Wilcox Brothers broke the white-faced mare to harness; she exhibited great speed and was started in a number of races in New York, none of which were ever reported as the Angelica mare. Eventually the Angelica mare became known as Shanghai Mary. Using the latter name she was passed to Samuel Conklin of Middletown, N.Y. He bred her to Harry Clay in 1861 and got the filly afterwards known as Green Mountain Maid. She was of a small nature, wild and was never broken to harness; even age could not tame her. (Green Mountain Maid died on June 6, 1888, having been the ancestor of many racing horse legends.)
Hershel I. Fischer, former editor of The Western Star, into the disappearance and reappearance of Shanghai Mary, made an investigation. He found that a son of Goldsmith Coffeen, Thaddeus, had become outraged at his father over wrongful conduct toward him as a jockey, and that one day in the fall of 1850 he disappeared from home. It was common report that Thaddeus had taken the filly in exchange for his jockey services.
It was thought in the fall of 1850 that the appearance of a filly near Canton, named Shanghai Mary, and a description of Coffeen's filly named Shanghai, were the same horses. The actual testimony of Thaddeus would settle the controversy, but he was not to be found. The fleeing of Thaddeus Coffeen across the State of Ohio with the great filly Shanghai Mary (and her soon to become famous career) to the New York traders, and his disappearance, has earmarked Warren County to become "The Mother of the Trotters."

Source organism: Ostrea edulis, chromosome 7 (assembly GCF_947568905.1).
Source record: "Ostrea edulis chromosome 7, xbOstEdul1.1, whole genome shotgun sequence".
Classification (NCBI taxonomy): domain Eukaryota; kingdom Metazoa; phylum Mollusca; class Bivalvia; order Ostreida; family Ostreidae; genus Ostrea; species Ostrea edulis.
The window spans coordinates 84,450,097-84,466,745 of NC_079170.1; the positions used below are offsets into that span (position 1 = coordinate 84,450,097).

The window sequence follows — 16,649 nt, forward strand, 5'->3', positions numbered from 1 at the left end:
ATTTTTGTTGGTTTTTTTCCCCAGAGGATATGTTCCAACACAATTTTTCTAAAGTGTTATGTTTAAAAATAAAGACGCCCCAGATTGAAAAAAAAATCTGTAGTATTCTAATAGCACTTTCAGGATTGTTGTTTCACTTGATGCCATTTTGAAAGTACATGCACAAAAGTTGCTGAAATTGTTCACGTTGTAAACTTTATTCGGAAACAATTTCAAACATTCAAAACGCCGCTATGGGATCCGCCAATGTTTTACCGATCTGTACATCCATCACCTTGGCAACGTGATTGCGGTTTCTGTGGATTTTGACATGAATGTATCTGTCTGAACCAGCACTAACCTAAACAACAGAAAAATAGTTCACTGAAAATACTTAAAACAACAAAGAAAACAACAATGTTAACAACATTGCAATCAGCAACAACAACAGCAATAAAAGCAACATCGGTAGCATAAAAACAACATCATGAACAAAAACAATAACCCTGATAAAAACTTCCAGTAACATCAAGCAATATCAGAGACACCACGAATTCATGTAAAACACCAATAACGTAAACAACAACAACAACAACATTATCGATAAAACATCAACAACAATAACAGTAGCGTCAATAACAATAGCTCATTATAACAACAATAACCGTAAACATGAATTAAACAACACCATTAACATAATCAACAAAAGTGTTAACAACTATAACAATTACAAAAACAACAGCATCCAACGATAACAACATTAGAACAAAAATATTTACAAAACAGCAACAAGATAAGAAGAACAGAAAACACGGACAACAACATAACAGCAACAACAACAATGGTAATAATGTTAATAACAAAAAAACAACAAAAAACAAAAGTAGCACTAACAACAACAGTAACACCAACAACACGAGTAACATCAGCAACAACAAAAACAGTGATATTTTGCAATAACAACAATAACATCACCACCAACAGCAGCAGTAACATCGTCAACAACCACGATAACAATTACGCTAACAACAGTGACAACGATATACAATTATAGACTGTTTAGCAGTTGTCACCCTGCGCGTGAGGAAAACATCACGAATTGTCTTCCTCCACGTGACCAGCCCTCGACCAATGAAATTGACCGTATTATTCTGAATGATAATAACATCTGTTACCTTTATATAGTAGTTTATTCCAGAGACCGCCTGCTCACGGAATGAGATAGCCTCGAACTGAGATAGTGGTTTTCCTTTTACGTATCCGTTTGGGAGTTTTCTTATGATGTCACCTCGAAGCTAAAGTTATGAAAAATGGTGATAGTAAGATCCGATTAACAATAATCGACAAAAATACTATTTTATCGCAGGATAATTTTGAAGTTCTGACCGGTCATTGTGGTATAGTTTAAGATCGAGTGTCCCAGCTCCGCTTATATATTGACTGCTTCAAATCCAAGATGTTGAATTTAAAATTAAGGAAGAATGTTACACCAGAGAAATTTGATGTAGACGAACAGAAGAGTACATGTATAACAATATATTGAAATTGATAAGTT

In 1844, John C. Dine purchased a bay mare who was a graceful
trotter and was much more adaptable to racing than ordinary farm horses. Knowing
practically nothing about horse breeding and raising, the Dines were encouraged
by the ultimate speed of the mare to visit the home of Iron's Cadmus with hopes
to get a fast runner. In the spring of 1846, Dine and his neighbor, Abe
McKinney, each took their mares to the Cadmus stallion. Upon arrival
both mares were in season. The stallion had already served six mares that day
and a coin was tossed to see which of the two mares would be served first. McKinney
won the toss and his mare became number seven for the day. The Dine mare dropped
a large, strong filly, which was later to be known as Pocahontas.
With the death of John Dine in 1848, an auction was held and Dine's son, William, for a price of $30, bought the two-year old filly. At the age of three, she was broken to ride, but her withers were so low that a device called a crupper had to be used to keep the saddle from slipping forward. Consequently, her tailstock became sore and her saddle soon became useless. Dine worked the horse with much ease. One day she was handed over to a young lad who worked her so hard that she was badly restricted in both legs. She was presumed to be of no use to the family, so she was sold to a neighbor for $51. The winter of 1850 found her doing common farm work. She was then traded to Abraham Pierce for another three year old. Pocahontas afterward passed through the hands of several owners.